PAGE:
I recently saw a job advertisement for a UX designer. It asked for all the usual things, but there was one curious phrase: “You own an iPhone and an iPad and live and breathe Apple design.” It’s worth noting that the company was not Apple, nor was it affiliated with Apple in any way. It was actually a design company in the south of England, looking for a UX designer to work on Web design, in a domain without any apparent connection to Apple.
While there may be stereotypes of designers—jeans, turtleneck, ponytail, glasses—and UX designers—for whom you should add iPad, iPhone, MacBook Pro, Sharpies, and Moleskine—anyone can buy these accoutrements. Anyone can use the language of design and talk about the need for a user-centered design process—user research, design, usability testing—but this, in itself, does not produce good design results. Asking for someone who will “live and breathe Apple design” is of value only inside Apple.
The cargo cult in UX design relates to applying any aspect of design without having the understanding you really need to make proper use of it. And the problem is that the cargo cult appears to promise a shortcut to something most people find very hard to achieve: critical thinking. Here’s something that works, the cargo cult says. If you do this, too, you’ll experience the same success! By emphasizing the Apple connection in the job advertisement, the company was expressing a desire to imitate the success of Apple in user experience. There is nothing wrong with that, but I pity the poor UX designer who took the position. I imagine a company that would expect Apple-like UI design regardless of its appropriateness to the company’s products, customers, or broader customer experience.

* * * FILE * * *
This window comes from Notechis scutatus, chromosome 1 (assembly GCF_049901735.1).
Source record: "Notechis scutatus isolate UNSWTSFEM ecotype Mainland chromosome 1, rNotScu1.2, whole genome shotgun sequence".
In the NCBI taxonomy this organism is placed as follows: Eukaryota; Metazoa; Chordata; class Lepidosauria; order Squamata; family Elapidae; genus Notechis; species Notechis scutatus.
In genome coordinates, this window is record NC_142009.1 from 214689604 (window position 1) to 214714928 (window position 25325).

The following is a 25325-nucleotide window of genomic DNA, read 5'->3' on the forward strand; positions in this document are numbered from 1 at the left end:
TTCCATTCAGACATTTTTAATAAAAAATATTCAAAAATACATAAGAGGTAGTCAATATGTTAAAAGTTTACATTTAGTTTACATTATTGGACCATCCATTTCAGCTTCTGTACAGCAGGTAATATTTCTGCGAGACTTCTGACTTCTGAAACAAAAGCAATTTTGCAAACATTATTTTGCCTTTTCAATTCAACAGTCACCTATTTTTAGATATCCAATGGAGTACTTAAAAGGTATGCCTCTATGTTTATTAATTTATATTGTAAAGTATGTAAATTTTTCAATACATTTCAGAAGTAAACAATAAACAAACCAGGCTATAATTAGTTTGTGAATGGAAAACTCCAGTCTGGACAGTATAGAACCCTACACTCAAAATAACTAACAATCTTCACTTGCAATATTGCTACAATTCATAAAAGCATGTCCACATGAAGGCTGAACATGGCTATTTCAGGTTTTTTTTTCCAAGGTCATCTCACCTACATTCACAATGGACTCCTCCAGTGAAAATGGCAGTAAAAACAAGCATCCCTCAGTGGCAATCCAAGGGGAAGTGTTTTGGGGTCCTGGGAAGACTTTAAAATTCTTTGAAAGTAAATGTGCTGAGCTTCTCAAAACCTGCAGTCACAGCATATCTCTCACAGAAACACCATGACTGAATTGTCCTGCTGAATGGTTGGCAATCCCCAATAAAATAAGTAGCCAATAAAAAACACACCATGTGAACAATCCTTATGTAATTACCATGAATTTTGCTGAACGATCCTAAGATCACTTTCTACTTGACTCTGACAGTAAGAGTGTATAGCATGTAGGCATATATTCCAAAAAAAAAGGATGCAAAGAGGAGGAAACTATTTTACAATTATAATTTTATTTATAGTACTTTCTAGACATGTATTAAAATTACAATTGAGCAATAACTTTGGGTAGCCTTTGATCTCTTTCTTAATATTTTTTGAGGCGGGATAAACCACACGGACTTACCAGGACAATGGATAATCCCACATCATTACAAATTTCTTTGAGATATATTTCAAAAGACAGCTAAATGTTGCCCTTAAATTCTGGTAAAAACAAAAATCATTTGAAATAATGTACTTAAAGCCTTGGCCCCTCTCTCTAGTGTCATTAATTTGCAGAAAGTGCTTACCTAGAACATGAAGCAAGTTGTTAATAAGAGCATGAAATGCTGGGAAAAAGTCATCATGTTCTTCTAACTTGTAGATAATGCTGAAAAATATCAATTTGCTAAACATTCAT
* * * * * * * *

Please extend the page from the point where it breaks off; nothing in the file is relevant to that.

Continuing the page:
While I’ve described an extreme case, for any field, there is a set of knowledge that people regard as received wisdom, but may not have any real basis in research or reality. In talking about user experience, people often use terms like user friendly and intuitive. These have become powerful, persuasive terms, but are, in fact, poorly defined. (I’m pleased that user friendly seems to be dying out, but intuitive seems to be filling the void.) The problem is that using terms like these is lazy: using them demands no evidence; no thinking about the relationship between task and user. User experience isn’t alone in this: every field has its own jargon, and people often use buzzwords to gloss over their own lack of understanding. But when organizations who come to designers for help define requirements in these terms—regardless of whether the work would ultimately benefit customers—they make the designers job much, much harder.